June 13, 2017 Dead Awake (Movie Review)
For those afflicted by it, Sleep Paralysis – also known as Old Hag Syndrome – is terrifying and leaves a lasting impression. Winner of Best Thriller Feature Film Award at 2016’s Shriekfest Horror Film Festival, Dead Awake tells the story of a young woman’s fight to solve the Sleep Paralysis syndrome only to discover an ancient evil is behind it. Written by Jeffrey Reddick (Final Destination series, Return to Cabin by the Lake 2001) and directed by Phillip Guzman (2:22 2008, Desdemona: A Love Story 2009), following its run at festivals in 2016, Dead Awake hit theaters and VOD as of May 12, 2017 via FilmRise.
Beth Bowman (Jocelin Donahue: The House of the Devil 2009, Insidious: Chapter 2 2013) is a recovering alcoholic with sleeping issues – each time she falls asleep she awakes paralyzed and feels a dark presence around her. These episodes increase in intensity and reach the point Beth is exhausted and mentally fragile.
Beth’s relationship with her artist boyfriend, Evan (Jesse Bradford: The West Wing series, Flags of our Fathers 2006), is one of the things that keeps her sane, but her relationship with her Social Worker Sister Kate (also played by Donahue), is strained. On Beth and Kate’s birthday, Beth throws them a party. Initially reluctant, Kate manages to encourage Beth to have a good time. However, later that same night, Beth mysteriously dies in her sleep.
A distraught Kate is determined to find the cause of Beth’s death, and begins her own investigation with some help from Evan, whom since Beth died has been painting an old creepy woman. Kate visits Beth’s psychiatrist, Dr. Sykes (Lori Petty: A League of Their Own 1992, Tank Girl 1995), who had been treating Beth, of course believing the phenomena to be psychologically based. While visiting Dr. Sykes, Kate discovers their mutual friend, Linda (Brea Grant: Heroes series, Dexter series), suffers from the same affliction. Unfortunately for Linda, she dies in the same manner as Beth. Worse, still not satisfied with two deaths, more of their friends die, which throws rational explanations out the window.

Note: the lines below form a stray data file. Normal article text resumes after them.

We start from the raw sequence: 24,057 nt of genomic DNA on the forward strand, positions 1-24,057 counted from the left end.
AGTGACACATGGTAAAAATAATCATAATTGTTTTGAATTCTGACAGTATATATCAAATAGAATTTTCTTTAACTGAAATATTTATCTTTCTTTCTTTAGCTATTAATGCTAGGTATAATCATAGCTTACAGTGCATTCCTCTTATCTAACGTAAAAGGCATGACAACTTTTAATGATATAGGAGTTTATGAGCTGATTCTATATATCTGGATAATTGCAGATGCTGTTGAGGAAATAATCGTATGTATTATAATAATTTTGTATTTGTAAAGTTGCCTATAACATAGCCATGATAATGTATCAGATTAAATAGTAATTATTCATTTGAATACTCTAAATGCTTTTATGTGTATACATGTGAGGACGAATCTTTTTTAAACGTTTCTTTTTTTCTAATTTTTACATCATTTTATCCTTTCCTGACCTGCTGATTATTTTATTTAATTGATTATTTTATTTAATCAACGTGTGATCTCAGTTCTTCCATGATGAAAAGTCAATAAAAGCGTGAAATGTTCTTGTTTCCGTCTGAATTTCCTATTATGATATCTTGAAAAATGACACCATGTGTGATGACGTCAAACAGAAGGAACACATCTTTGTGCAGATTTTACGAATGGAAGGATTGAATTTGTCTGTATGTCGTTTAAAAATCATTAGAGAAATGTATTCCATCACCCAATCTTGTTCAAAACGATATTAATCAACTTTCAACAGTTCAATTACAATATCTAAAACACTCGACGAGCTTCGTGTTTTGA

All hope appears to be lost until Kate meets another Doctor Beth had contact with – Dr. Hassan Davies (Jesse Borrego: Blood In, Blood Out 1993, Con Air 1997), he presents her with significant evidence that Sleep Paralysis is in fact linked to the supernatural. When Kate begins to experience Sleep Paralysis, it speeds up her race against time not to share her sister’s fate and solve the mystery once and for all.
Overall, Dead Awake is a well-acted, sound, and intriguing story. There are definitely elements similar to Reddick’s successful Final Destination films, and it likewise works here. There is also compelling scenes which are made up of the “think you’re awake but you are actually still asleep” used well in films like 2007’s 1408 and 2010’s Insidious. One huge positive is the use of an underused creature – The Old Hag – and tying it with sleep paralysis. Many people are afflicted by the syndrome and Dead Awake attaches a whole new level of terror to it.
Additionally, it is wonderful to see Laurie Petty and Jesse Bradford doing more feature films again, and Donahue does an amazing job in dual roles. All this is matched with the cinematography of Dominique Martinez (The Night is Young 2015, After the Reality 2016), which is seamless. Dead Awake is a fun, creepy, fast-paced movie which is a must watch for Horror fans and a welcome contribution to the genre. CrypticRock gives Dead Awake 5 out of 5 stars.